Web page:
The Tomatometer rating – based on the published opinions of hundreds of film and television critics – is a trusted measurement of movie and TV programming quality for millions of moviegoers. It represents the percentage of professional critic reviews that are positive for a given film or television show.
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The Tomatometer is 60% or higher.
The Tomatometer is 59% or lower.
Movies and TV shows are Certified Fresh with a steady Tomatometer of 75% or higher after a set amount of reviews (80 for wide-release movies, 40 for limited-release movies, 20 for TV shows), including 5 reviews from Top Critics.
Percentage of users who rate a movie or TV show positively.
This peculiarly predictable picture has been calculated, or miscalculated, to set up certain expectations, fulfill them, and then do the same thing again, thereby giving us a chance to see what's coming and, at least in theory, be shocked.
Cronenberg isn't engaging in parody or irony. Nor is he nihilistically pandering to our worst impulses: the filmmaking is too measured and too intelligent. He implicitly respects us and our responses, even when those responses are silly or disturbing.
It's rare to find a filmmaker who can deliver such a message and keep us riveted every minute of screen time. But Cronenberg manages it, making A History of Violence one of his best, and most realistic, films ever.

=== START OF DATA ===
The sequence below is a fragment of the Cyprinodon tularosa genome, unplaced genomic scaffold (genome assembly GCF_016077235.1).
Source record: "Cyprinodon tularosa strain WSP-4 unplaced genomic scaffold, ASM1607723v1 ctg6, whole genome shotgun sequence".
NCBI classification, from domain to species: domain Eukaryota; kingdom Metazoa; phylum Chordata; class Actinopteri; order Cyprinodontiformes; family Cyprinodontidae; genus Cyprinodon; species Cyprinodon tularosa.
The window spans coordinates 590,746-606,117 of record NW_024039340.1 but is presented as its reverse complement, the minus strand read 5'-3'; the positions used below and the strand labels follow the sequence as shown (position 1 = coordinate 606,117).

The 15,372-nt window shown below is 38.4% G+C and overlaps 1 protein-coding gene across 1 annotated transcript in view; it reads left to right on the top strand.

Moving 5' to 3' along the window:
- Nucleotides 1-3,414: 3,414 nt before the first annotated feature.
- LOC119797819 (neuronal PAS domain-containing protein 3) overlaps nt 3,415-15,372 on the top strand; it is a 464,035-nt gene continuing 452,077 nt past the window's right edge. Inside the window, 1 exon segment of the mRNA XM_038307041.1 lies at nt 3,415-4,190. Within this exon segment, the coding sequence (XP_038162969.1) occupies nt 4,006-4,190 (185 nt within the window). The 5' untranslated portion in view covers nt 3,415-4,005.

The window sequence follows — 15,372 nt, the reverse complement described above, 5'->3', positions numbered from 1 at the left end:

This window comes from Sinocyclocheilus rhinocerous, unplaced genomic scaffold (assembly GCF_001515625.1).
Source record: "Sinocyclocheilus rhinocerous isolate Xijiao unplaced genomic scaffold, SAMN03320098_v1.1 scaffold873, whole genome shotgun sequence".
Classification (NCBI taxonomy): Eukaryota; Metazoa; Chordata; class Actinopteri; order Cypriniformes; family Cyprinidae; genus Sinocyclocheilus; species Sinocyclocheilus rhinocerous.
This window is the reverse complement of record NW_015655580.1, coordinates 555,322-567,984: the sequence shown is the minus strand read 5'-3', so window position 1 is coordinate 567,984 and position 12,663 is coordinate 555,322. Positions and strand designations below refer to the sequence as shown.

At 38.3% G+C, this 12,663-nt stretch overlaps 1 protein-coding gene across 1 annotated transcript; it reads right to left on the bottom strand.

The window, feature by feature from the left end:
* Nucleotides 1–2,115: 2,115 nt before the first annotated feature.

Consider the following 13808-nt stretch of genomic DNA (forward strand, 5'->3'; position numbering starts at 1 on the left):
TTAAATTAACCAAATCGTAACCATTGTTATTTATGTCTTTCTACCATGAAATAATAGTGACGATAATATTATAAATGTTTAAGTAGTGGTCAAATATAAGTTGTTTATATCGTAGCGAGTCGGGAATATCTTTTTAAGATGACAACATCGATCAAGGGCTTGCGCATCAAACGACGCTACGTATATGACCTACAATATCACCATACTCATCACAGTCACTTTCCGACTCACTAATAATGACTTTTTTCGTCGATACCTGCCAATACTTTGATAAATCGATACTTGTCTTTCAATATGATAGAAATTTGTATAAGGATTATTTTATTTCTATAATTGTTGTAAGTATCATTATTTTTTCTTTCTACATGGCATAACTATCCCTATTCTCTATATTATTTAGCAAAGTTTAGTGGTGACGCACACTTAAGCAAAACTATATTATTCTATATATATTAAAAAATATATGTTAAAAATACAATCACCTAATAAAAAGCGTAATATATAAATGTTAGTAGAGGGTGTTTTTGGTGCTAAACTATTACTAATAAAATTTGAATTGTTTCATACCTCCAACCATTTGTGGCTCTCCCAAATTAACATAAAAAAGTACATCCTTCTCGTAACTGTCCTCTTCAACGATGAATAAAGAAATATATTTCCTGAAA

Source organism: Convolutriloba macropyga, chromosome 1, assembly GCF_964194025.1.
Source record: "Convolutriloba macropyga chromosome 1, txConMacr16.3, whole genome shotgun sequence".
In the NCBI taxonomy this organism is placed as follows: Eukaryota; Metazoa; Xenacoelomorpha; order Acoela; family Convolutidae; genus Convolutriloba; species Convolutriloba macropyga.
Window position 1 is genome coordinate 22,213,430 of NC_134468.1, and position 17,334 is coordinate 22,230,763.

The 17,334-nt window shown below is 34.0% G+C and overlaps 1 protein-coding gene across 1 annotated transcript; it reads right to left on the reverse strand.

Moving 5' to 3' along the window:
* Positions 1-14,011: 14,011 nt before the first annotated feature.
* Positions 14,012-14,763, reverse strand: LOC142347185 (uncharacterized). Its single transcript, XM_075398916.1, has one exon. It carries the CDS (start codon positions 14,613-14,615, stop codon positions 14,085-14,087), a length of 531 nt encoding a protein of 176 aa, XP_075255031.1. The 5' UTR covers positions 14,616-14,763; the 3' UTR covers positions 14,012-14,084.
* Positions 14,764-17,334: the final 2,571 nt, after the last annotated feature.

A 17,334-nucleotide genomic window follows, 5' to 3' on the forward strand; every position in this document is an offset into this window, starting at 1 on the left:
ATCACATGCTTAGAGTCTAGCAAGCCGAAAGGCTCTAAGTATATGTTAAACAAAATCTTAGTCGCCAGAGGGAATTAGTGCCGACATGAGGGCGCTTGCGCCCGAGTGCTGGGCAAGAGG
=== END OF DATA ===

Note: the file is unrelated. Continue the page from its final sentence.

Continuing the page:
The film keeps finding the violent underpinnings of everyday life wherever it looks, from the if-it-bleeds-it-leads news coverage that makes Mortensen a local hero, to the social structure of Holmes' high school.
As the title indicates, this is not a sedate art film. It contains moments of sharp, vicious mayhem and there is a body count. But the strength of the movie lies in its psychological complexity and depth.
As a history of Cronenberg, it's a good introductory lecture, detailing his careful composition, mastery of unease and complicated thematic interests. As a Cronenberg film though, it's figuratively bloodless, without any real body to it at all.
Cronenberg, like Count Basie on the piano or Hemingway on the page, has mastered the art of economy, paring down his work to its thematic essentials without any loss, and even some gain, in textured complexity.
With confidence and authority that should cement his leading-man status, Mortensen ably manipulates the tension of a man who's struggling to escape his past as a professional killer and to protect his family from the consequences of his legacy.
It's possible to imagine the film playing as an action crowd-pleaser to a mainstream genre audience that may not be a bit perturbed by (or even aware of) Cronenberg's stealthy unraveling of the threads of this American life.